Nigerian startup ColdHubs is helping farmers and market vendors become more profitable by eliminating food waste via 100 per cent solar-powered walk-in cold rooms.
Founded in July 2015 by young farmer and social entrepreneur Nnaemeka Ikegwuonu, ColdHubs is producing cold rooms and selling them to smallholder farmers, retailers and wholesalers to store and preserve fresh fruits, vegetables and other perishable foods, extending their shelf life from two days to 21.
The startup has had a good 2018 so far, winning funding from the MIT Solve initiative and the Microsoft Airband Grant Fund, yet its concept is relatively simple. Its “ColdHubs” are made of 120mm thick insulating cold room panels to retain cold, with energy provided by solar panels mounted on the roof.
The energy efficient monoblock refrigeration unit is connected to an inverter that enables the solar-powered batteries to supply energy for night cooling. Each ColdHub can fit approximately three tonnes of perishable food, arranged in at least 150 units of 20kg plastic crates stacked on the floor.
“Each ColdHub is guaranteed to provide autonomous refrigeration 24 hours a day without grid connection. The cooling temperature is adjustable from five to 15 degrees celsius, and the cold room’s unique safety door efficiently keeps cold air inside,” Ikegwuonu told Disrupt Africa.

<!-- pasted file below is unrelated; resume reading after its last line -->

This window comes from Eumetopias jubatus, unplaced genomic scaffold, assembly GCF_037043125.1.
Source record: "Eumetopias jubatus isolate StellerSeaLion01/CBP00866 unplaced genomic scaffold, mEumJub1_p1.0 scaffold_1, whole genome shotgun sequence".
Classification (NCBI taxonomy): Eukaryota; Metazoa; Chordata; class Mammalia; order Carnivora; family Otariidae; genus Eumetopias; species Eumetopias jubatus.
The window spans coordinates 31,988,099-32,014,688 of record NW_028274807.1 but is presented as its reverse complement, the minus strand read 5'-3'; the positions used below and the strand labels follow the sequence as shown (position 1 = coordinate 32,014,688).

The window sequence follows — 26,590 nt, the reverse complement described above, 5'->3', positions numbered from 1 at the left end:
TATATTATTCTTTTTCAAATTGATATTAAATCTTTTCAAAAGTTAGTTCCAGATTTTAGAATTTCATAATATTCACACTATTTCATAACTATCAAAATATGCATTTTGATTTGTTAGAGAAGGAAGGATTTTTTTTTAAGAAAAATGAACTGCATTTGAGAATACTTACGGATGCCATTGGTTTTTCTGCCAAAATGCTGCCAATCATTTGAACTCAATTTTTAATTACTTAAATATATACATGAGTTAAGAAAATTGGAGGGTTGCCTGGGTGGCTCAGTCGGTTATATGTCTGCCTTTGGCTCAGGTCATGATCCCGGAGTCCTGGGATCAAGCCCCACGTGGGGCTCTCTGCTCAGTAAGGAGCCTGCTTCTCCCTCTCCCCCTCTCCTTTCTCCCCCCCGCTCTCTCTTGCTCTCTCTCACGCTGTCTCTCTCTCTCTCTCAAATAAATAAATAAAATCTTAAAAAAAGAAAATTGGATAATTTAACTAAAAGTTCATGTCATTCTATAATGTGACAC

Prior to ColdHubs, farms and markets lacked cold storage solutions, meaning sellable food was often wasted. The solution has been eagerly accepted by farmers and merchants, with the five ColdHubs currently in use having reached 100 per cent capacity utilisation in August of last year.
“We have six more ColdHubs coming online before the end of the year and up to 20 more next year. We are operating in Nigeria and plan expansion across the country, and into East and Southern Africa,” Ikegwuonu said.
ColdHubs operates a simple pay-as-you-store model, with farmers and retailers paying NGN100 (US$0.50) to store one crate for one day. Each hub is operated by a manager, who monitors the loading and unloading of crates, collects the fees, and builds relationships in farm clusters and markets.
The startup has been funded by a combination of equity and debt investments, and grant funding.
Original Article here..
By Tom Jackson on 22/10/2018
Tom Jackson is Co-founder Disrupt Africa. He is passionate about the vibrant tech startups scene in Africa.
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